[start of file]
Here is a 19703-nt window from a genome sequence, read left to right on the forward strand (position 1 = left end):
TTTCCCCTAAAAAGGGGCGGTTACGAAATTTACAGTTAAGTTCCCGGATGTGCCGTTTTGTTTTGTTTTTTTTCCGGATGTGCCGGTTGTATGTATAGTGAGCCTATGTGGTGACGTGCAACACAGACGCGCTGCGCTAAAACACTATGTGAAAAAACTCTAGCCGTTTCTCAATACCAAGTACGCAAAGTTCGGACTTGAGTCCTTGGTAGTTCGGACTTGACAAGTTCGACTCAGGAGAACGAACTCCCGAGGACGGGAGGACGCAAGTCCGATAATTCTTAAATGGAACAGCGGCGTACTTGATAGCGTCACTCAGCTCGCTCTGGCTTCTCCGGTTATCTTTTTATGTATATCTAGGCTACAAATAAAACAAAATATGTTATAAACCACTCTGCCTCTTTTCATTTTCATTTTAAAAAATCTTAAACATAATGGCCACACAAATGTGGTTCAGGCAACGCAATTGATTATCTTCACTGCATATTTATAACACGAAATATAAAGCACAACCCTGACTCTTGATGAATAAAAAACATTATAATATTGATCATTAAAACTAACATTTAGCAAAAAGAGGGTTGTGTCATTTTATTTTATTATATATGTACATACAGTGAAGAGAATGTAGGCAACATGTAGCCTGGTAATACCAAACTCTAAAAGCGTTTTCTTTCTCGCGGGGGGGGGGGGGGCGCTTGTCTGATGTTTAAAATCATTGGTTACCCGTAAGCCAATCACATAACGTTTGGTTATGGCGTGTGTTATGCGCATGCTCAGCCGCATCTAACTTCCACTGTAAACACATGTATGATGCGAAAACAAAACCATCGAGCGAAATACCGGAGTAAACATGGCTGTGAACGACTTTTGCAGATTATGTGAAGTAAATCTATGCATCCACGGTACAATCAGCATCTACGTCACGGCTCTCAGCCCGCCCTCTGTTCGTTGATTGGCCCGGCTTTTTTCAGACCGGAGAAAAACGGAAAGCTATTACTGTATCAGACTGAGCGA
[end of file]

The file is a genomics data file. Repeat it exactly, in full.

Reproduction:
Here is a 19703-nt window from a genome sequence, read left to right on the forward strand (position 1 = left end):
TTTCCCCTAAAAAGGGGCGGTTACGAAATTTACAGTTAAGTTCCCGGATGTGCCGTTTTGTTTTGTTTTTTTTCCGGATGTGCCGGTTGTATGTATAGTGAGCCTATGTGGTGACGTGCAACACAGACGCGCTGCGCTAAAACACTATGTGAAAAAACTCTAGCCGTTTCTCAATACCAAGTACGCAAAGTTCGGACTTGAGTCCTTGGTAGTTCGGACTTGACAAGTTCGACTCAGGAGAACGAACTCCCGAGGACGGGAGGACGCAAGTCCGATAATTCTTAAATGGAACAGCGGCGTACTTGATAGCGTCACTCAGCTCGCTCTGGCTTCTCCGGTTATCTTTTTATGTATATCTAGGCTACAAATAAAACAAAATATGTTATAAACCACTCTGCCTCTTTTCATTTTCATTTTAAAAAATCTTAAACATAATGGCCACACAAATGTGGTTCAGGCAACGCAATTGATTATCTTCACTGCATATTTATAACACGAAATATAAAGCACAACCCTGACTCTTGATGAATAAAAAACATTATAATATTGATCATTAAAACTAACATTTAGCAAAAAGAGGGTTGTGTCATTTTATTTTATTATATATGTACATACAGTGAAGAGAATGTAGGCAACATGTAGCCTGGTAATACCAAACTCTAAAAGCGTTTTCTTTCTCGCGGGGGGGGGGGGGGCGCTTGTCTGATGTTTAAAATCATTGGTTACCCGTAAGCCAATCACATAACGTTTGGTTATGGCGTGTGTTATGCGCATGCTCAGCCGCATCTAACTTCCACTGTAAACACATGTATGATGCGAAAACAAAACCATCGAGCGAAATACCGGAGTAAACATGGCTGTGAACGACTTTTGCAGATTATGTGAAGTAAATCTATGCATCCACGGTACAATCAGCATCTACGTCACGGCTCTCAGCCCGCCCTCTGTTCGTTGATTGGCCCGGCTTTTTTCAGACCGGAGAAAAACGGAAAGCTATTACTGTATCAGACTGAGCGA